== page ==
4. B2B content needs to be easy to share.

Business professionals are not going to waste their colleagues’ or clients’ time by sharing content with them that isn’t truly worthwhile. But they’re also much more likely to share something that really caught and then held their interest. Being informative is one thing – being informative and interesting is what prompts people to share.

5. B2B content should get to the point quickly.

Once again, busy businesspeople = no time to waste. Even if a B2B piece is captivatingly written, if the reader can’t tell where it’s going after the first paragraph or two, he’ll abandon it as a waste of time. Getting to the point quickly doesn’t mean writing super short pieces or forgoing an interesting style – it simply means your stories and humor need to have a focus, a point, that’s clear from the get-go.

6. B2B content must be professional.

Just as in our flip-flop example above, there’s a time and a place for everything. Appropriate humor? Yes. Off-color or outright silly humor? No. Concise stories that illustrate a point? Yes. Rambling tales that don’t really seem to go anywhere? No. Think of B2B content as content in an office environment, while B2C content is content relaxing at home. What’s appropriate in one place may not be in the other.

7. B2B content needs to be targeted.

Because B2B audiences tend to be more focused than B2C audiences (decision-makers at certain types of retail chains as opposed to all women earning above a certain income level, for example), B2B content needs to be more narrowly targeted than B2C content does. This can actually be a good thing, though, since you can analyze what your audience’s specific pain points are, and then go after them in a very focused way. Your stories and humor can likewise be tailored to resonate with your specific audience.

8. B2B content has to be unique.

If someone can read your content without being able to hear and recognize your unique voice, you’ve got a problem. In order to be considered authoritative, you’ve got to craft a unique voice all your own. And how do you accomplish this? By letting your personality shine through, writing in a conversational style, and adding in touches of your own brand of humor or storytelling skills.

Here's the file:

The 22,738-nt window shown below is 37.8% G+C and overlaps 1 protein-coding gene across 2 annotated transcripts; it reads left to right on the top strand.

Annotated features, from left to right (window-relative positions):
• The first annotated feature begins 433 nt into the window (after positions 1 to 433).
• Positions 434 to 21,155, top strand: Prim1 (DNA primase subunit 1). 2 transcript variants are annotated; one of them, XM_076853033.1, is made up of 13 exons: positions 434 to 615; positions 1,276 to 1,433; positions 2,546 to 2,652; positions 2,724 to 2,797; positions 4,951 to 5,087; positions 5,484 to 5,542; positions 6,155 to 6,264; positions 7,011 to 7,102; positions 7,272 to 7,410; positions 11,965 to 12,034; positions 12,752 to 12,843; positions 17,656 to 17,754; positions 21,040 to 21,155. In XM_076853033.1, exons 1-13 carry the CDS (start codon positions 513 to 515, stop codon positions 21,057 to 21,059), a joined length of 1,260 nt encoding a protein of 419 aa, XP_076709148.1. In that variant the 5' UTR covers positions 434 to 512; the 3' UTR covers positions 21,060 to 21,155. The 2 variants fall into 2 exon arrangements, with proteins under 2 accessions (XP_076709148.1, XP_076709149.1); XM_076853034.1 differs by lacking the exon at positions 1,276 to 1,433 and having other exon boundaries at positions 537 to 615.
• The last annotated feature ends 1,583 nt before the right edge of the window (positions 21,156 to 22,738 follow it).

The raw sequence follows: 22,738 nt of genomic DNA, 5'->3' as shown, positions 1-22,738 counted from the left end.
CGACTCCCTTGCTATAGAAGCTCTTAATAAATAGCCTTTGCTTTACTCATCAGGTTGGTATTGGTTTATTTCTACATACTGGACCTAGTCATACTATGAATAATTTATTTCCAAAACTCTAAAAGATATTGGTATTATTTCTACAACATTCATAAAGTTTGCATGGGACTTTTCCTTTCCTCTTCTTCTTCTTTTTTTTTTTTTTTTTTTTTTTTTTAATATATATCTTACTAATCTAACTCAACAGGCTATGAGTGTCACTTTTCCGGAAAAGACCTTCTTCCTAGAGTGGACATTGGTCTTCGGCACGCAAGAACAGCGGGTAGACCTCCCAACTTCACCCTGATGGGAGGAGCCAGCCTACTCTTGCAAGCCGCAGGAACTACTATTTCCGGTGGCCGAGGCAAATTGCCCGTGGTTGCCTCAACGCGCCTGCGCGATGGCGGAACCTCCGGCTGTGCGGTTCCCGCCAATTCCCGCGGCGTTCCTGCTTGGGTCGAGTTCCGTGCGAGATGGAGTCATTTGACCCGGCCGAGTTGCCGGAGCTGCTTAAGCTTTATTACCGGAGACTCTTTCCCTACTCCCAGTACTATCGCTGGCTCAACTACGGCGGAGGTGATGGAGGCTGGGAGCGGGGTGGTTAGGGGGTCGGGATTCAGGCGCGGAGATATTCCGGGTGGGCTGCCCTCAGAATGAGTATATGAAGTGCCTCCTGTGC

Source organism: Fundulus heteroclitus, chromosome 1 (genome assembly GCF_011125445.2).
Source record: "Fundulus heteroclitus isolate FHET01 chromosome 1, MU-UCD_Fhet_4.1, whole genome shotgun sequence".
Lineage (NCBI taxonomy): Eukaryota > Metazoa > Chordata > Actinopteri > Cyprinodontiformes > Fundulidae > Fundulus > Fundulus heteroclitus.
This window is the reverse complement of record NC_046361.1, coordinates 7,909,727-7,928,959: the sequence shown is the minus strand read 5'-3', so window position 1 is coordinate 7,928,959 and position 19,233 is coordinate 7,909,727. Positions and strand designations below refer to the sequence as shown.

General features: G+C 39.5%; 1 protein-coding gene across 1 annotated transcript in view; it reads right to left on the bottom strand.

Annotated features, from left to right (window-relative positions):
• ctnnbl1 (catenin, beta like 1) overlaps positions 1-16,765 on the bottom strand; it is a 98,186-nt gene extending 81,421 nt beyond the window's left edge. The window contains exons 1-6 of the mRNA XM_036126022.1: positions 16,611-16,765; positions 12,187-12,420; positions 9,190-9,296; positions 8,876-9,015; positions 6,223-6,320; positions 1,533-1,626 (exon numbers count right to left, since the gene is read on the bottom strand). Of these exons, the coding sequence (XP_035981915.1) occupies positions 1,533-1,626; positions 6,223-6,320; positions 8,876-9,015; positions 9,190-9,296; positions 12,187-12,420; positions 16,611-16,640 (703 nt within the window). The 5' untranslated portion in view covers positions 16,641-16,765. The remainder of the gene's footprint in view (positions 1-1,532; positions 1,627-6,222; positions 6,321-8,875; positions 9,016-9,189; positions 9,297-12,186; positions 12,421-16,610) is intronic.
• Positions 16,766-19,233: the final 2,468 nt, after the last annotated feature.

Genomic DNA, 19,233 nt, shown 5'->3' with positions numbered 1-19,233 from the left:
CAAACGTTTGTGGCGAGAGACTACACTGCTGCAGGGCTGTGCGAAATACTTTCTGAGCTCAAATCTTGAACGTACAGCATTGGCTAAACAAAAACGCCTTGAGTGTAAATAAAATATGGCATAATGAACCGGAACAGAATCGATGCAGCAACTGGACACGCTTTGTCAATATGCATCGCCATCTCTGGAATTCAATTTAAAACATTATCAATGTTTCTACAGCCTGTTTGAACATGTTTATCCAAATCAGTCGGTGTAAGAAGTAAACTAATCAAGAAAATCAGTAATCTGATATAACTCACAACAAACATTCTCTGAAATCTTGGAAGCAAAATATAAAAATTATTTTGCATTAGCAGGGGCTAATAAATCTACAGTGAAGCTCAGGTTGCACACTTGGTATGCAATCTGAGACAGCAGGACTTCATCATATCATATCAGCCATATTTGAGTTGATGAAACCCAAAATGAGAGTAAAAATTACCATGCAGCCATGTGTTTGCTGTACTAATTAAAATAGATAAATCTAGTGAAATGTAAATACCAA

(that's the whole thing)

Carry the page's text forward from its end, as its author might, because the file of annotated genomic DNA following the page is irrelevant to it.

9. B2B content should be based on analytics.

Not all writing styles are created equal. It could very well be that your first attempts at making your content more interesting won’t be received well by your audience. Most marketing takes some trial and error before the best course of action is settled upon, so don’t be afraid to experiment. Watch your analytics, so you’ll know when you’ve hit upon the right style for your particular audience.

10. B2B content must tie into your business’s overall marketing strategy.

Finally, make sure that your writing style fits your company’s brand and that the content you’re putting out there has a specific purpose within the context of your overall marketing strategy. Creating content just because everybody else is doing it won’t produce an ROI – only a carefully considered content strategy that corresponds with your overall business plan will have the result you want it to have.

Now it’s your turn! What do you think about the differences between B2C and B2B content? Do you think B2B content should be formal and impressive, or do you think that adding lighter touches here and there makes it more effective? What steps are you taking to make your B2B marketing content crazy successful?


She is the founder & CEO of Zen Media. She has been named the “Zen Master of Marketing” by Entrepreneur Magazine and the “Millennial Master of the Universe” by Forbes, Businessweek, and Inc have all recognized her as one of the Top 30 under 30 entrepreneurs in the field of marketing. Shama has built a global audience and is known for helping brands succeed in the digital age. She is a bestselling author, an international keynote speaker, and has been named one of LinkedIn’s Top 10 Voices in Marketing for four years in a row.